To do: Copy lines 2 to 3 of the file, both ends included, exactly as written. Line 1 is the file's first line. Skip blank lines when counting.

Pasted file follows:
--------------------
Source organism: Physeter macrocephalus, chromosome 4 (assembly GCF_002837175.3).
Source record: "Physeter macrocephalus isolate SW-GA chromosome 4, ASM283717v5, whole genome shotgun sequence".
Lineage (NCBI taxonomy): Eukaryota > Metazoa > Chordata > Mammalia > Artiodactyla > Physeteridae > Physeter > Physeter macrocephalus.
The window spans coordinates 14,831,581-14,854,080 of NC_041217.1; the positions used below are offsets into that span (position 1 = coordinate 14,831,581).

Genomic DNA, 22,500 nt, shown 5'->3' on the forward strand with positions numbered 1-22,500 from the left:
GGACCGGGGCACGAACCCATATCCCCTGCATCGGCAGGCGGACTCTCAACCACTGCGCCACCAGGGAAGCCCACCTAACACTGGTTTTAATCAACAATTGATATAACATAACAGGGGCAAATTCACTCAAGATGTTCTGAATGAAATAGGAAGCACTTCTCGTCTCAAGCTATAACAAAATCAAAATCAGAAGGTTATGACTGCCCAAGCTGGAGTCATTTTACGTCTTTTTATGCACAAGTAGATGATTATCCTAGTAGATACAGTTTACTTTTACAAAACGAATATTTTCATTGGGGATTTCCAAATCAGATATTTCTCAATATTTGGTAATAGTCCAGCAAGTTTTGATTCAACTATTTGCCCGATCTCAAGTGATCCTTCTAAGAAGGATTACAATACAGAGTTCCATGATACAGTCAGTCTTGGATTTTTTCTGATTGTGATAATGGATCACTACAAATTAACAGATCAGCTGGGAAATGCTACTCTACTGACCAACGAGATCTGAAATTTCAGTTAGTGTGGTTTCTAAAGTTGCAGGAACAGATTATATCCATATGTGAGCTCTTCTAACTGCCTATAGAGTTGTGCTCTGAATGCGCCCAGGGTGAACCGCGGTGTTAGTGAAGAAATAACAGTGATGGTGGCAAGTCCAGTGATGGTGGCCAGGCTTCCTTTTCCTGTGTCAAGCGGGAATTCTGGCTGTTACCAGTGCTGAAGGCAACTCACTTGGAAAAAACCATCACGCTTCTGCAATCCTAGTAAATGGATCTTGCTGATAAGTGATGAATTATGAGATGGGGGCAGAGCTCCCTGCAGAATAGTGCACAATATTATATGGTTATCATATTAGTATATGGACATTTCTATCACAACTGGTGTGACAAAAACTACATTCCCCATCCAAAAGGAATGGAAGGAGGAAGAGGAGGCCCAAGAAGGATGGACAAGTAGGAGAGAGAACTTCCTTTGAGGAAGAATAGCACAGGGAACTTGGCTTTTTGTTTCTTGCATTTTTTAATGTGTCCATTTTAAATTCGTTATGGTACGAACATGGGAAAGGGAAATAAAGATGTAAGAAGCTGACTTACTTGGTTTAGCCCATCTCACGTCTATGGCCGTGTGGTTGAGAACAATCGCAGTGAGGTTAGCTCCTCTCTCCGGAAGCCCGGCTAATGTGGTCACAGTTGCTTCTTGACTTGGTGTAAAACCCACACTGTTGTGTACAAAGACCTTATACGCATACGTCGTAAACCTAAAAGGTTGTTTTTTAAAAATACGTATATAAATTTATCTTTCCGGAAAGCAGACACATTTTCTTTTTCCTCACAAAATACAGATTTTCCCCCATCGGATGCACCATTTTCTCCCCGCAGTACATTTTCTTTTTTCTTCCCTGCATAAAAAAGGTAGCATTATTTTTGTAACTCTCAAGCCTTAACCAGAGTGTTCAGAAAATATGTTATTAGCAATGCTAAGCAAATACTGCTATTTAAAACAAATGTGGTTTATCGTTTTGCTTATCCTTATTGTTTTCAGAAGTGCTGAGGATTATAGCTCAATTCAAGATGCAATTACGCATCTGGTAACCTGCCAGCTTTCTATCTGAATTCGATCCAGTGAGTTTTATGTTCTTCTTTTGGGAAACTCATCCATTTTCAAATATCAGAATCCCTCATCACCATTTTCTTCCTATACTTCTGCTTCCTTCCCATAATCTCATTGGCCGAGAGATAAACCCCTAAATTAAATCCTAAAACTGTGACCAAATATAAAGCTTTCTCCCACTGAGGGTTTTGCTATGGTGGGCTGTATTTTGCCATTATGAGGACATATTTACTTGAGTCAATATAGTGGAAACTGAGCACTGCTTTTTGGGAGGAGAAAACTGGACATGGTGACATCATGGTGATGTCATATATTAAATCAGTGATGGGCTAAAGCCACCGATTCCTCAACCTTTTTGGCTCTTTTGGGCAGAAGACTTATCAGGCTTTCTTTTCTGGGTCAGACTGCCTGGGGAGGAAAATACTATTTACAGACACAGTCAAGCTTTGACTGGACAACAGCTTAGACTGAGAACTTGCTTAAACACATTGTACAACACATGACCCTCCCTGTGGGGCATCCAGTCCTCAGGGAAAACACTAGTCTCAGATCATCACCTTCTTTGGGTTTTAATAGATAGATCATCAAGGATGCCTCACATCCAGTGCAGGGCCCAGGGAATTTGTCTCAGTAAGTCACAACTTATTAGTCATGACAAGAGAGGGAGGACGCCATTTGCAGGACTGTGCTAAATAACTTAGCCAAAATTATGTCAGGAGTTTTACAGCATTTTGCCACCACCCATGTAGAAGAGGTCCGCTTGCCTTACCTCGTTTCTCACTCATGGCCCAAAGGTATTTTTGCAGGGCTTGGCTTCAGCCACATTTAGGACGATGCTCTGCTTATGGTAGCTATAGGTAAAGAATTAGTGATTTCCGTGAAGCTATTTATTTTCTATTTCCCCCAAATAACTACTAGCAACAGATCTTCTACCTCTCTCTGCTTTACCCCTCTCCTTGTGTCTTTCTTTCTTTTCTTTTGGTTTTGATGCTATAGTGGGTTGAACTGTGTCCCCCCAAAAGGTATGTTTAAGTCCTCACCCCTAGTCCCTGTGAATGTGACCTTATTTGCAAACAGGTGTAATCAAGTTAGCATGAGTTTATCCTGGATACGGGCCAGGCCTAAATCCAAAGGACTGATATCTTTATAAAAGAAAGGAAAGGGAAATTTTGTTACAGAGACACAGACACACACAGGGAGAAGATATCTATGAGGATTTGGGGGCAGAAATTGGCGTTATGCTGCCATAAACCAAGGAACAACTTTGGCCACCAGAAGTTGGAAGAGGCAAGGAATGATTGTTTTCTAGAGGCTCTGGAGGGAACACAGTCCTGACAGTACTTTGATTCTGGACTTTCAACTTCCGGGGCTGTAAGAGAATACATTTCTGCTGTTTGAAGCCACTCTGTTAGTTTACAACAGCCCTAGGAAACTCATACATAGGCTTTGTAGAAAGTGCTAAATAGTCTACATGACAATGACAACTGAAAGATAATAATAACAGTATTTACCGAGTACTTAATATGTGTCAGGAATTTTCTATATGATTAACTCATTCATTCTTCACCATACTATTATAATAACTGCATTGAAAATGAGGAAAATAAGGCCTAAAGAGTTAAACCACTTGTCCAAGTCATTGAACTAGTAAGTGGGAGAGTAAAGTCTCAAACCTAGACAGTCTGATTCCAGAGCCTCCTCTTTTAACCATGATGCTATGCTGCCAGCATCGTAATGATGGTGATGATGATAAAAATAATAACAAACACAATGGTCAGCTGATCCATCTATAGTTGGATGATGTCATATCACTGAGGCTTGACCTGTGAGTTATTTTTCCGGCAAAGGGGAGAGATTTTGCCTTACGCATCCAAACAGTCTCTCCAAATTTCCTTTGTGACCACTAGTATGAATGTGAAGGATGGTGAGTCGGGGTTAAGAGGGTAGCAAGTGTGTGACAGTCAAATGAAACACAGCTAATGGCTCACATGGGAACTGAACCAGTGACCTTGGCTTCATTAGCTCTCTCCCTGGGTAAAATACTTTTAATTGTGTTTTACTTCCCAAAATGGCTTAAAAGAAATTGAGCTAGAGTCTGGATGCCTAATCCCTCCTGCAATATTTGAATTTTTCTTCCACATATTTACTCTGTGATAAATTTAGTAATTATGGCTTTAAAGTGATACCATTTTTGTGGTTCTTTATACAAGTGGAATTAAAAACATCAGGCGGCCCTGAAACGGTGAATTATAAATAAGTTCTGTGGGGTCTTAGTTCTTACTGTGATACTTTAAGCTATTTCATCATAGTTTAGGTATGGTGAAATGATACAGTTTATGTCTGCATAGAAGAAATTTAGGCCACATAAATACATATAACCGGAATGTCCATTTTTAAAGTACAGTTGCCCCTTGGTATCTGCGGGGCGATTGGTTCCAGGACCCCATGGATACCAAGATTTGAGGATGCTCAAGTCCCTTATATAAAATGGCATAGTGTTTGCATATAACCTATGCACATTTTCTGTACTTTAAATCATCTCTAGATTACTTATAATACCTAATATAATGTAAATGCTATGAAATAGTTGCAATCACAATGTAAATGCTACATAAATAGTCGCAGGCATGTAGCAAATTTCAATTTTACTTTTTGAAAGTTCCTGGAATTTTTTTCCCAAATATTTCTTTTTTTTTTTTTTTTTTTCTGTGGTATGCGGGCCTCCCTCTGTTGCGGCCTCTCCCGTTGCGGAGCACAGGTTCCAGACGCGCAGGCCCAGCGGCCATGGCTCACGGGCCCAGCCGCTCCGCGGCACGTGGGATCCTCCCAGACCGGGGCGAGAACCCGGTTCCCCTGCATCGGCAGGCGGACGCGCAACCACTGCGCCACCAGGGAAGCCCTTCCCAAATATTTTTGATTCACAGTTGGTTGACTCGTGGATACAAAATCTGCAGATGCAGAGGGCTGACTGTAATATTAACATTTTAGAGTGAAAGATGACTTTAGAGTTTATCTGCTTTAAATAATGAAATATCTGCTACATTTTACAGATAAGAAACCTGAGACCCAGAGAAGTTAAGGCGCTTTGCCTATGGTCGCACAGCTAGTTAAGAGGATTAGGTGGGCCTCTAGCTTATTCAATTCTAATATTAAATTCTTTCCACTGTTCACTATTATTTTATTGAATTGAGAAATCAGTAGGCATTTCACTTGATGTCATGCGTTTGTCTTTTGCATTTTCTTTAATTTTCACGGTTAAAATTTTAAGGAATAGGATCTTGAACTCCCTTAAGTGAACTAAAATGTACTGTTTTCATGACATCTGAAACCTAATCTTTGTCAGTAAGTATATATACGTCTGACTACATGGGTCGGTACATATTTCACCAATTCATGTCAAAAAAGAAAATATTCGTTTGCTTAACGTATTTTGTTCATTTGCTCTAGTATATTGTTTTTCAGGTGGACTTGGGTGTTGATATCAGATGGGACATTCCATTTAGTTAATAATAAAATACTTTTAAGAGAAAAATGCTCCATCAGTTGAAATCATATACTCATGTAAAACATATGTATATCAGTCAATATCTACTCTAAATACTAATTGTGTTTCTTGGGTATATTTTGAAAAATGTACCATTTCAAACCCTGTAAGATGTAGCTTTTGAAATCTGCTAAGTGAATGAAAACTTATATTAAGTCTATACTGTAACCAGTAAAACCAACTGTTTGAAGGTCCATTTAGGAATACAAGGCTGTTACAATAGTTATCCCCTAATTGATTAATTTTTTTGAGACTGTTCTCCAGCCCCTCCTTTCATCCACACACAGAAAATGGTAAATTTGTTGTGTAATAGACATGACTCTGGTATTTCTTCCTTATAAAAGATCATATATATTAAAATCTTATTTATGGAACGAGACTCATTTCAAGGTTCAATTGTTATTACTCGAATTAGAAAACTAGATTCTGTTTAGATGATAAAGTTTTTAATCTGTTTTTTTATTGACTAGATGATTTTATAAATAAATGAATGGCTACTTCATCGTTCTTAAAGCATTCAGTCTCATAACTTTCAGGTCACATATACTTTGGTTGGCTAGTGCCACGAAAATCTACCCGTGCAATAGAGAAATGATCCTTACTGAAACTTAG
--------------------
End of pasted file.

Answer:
Source record: "Physeter macrocephalus isolate SW-GA chromosome 4, ASM283717v5, whole genome shotgun sequence".
Lineage (NCBI taxonomy): Eukaryota > Metazoa > Chordata > Mammalia > Artiodactyla > Physeteridae > Physeter > Physeter macrocephalus.